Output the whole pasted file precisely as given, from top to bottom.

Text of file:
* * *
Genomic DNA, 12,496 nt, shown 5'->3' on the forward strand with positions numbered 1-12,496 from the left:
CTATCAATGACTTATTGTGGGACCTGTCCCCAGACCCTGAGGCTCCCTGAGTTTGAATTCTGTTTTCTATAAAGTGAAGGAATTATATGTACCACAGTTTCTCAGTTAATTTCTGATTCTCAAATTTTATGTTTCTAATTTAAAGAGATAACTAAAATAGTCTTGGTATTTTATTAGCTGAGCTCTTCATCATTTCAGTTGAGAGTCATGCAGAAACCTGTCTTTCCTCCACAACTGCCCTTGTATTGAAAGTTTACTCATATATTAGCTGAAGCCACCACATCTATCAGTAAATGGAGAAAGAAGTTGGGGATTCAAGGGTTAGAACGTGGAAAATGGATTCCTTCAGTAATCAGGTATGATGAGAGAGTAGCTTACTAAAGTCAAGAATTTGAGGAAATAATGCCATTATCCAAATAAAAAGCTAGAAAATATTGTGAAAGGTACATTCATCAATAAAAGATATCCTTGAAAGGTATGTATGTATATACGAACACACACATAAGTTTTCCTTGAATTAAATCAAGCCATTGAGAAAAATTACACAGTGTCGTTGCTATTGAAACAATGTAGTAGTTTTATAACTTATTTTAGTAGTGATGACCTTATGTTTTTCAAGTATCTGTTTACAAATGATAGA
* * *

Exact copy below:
Genomic DNA, 12,496 nt, shown 5'->3' on the forward strand with positions numbered 1-12,496 from the left:
CTATCAATGACTTATTGTGGGACCTGTCCCCAGACCCTGAGGCTCCCTGAGTTTGAATTCTGTTTTCTATAAAGTGAAGGAATTATATGTACCACAGTTTCTCAGTTAATTTCTGATTCTCAAATTTTATGTTTCTAATTTAAAGAGATAACTAAAATAGTCTTGGTATTTTATTAGCTGAGCTCTTCATCATTTCAGTTGAGAGTCATGCAGAAACCTGTCTTTCCTCCACAACTGCCCTTGTATTGAAAGTTTACTCATATATTAGCTGAAGCCACCACATCTATCAGTAAATGGAGAAAGAAGTTGGGGATTCAAGGGTTAGAACGTGGAAAATGGATTCCTTCAGTAATCAGGTATGATGAGAGAGTAGCTTACTAAAGTCAAGAATTTGAGGAAATAATGCCATTATCCAAATAAAAAGCTAGAAAATATTGTGAAAGGTACATTCATCAATAAAAGATATCCTTGAAAGGTATGTATGTATATACGAACACACACATAAGTTTTCCTTGAATTAAATCAAGCCATTGAGAAAAATTACACAGTGTCGTTGCTATTGAAACAATGTAGTAGTTTTATAACTTATTTTAGTAGTGATGACCTTATGTTTTTCAAGTATCTGTTTACAAATGATAGA